neuro-, neuron-, neurono-, neur-, neuri-, -neuroma, -neurotic, -neurosis, -neuron, -neural, -neuria

(Greek: nerve, nerve fiber, tendon, sinew, cord; nerve cell, nerve cells)

neurosis (medicine)
neurosome, perikaryon
The cell body of a neuron or a highly specialized cell of the nervous system.
A spasm caused by a disorder in the motor nerves supplying the muscles.
A condition in which neurons respond with abnormal force or rapidity to slight stimuli.
1. A tendency of nerve cells to remain close to their sources of stimulation by migrating, both in the course of their development and evolution.
2. Theory that nerve cells tend to grow in the direction of most stimulations.
neurotheological (adjective)
A reference to the concept that within the brain are neural structures which provide a potential for religious experiences: "Some neurotheological experiences suggest that there are people who have a better understanding about their existence in the world, and how everything suddenly becomes filled with divine significance and meaning."
neurotheology, neuro-theology (s) (noun), neurotheologies, neuro-theologies (pl)
1. The search for the place, or places, in the brain where religious beliefs originate: "Neurotheology mixes terms and methods from science and religion in an attempt to confer the authority of science upon religion."

"In neurotheology, psychologists and neurologists try to determine which regions turn on, and which areas turn off, during experiences that seem to exist outside time and space."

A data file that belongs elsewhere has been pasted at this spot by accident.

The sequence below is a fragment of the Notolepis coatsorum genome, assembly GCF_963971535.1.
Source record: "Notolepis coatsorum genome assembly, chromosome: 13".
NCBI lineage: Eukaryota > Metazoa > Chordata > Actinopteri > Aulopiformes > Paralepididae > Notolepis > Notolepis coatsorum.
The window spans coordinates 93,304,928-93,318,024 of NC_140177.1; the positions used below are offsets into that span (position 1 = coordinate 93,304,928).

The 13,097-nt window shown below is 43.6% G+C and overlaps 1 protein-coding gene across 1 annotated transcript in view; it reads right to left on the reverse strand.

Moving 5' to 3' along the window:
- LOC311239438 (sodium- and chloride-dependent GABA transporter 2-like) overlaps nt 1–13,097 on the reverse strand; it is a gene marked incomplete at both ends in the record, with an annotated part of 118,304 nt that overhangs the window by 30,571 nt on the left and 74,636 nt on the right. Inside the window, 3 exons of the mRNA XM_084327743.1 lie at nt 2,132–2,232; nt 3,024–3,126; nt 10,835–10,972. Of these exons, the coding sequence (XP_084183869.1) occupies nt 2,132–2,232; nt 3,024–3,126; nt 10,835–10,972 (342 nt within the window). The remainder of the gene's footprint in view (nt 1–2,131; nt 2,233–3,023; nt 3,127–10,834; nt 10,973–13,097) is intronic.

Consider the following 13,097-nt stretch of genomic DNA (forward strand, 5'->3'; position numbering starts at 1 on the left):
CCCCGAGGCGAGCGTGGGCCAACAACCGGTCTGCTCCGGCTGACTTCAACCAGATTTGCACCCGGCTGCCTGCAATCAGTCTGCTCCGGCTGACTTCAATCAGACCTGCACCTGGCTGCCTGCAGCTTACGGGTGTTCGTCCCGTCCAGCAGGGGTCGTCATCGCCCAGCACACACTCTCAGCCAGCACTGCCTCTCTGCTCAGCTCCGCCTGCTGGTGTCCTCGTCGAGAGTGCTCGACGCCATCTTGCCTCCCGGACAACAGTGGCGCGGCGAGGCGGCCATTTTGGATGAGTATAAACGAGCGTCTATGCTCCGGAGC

2. The scientific study of religious or spiritual feelings by using the tools of psychology and neuroscience to probe the neural basis of religious experience: "Neurotheology is said to be a passion for uncovering the neurological evidence of spiritual and mystical experiences; for discovering, in short, what happens in people's brains when they sense that they "have encountered a reality different from—and, in some crucial sense, higher than—the reality of everyday experiences."

"Research in this field of neurotheology roughly divides into two types: (1) either stimulating spiritual experience with drugs, or (2) studying brain activity during such experiences using imaging techniques to see which regions of the brain are changing; and for some researchers, 'these moments of calm or absence of mental stress are little more than common deviations or variations in brain chemistry'."

neurotherapy, neurotherapeutics
The treatment of psychological, psychiatric, and nervous disorders.
In a clash by oneself.
neurotic excoriation
1. A self-induced skin lesion, inflicted by the fingernails or by other physical actions.
2. A self-inflicted excoriation, usually on the face, back, or shoulders of a subject when under stress.

A cross reference of word units that are related, directly or indirectly, to "cell, cells, cell nucleus": celli-; cellulo-; cyto-; endothelio-; gameto-; glio-; kary-, karyo-.

Here is a general explanation about Cells and their Compositions.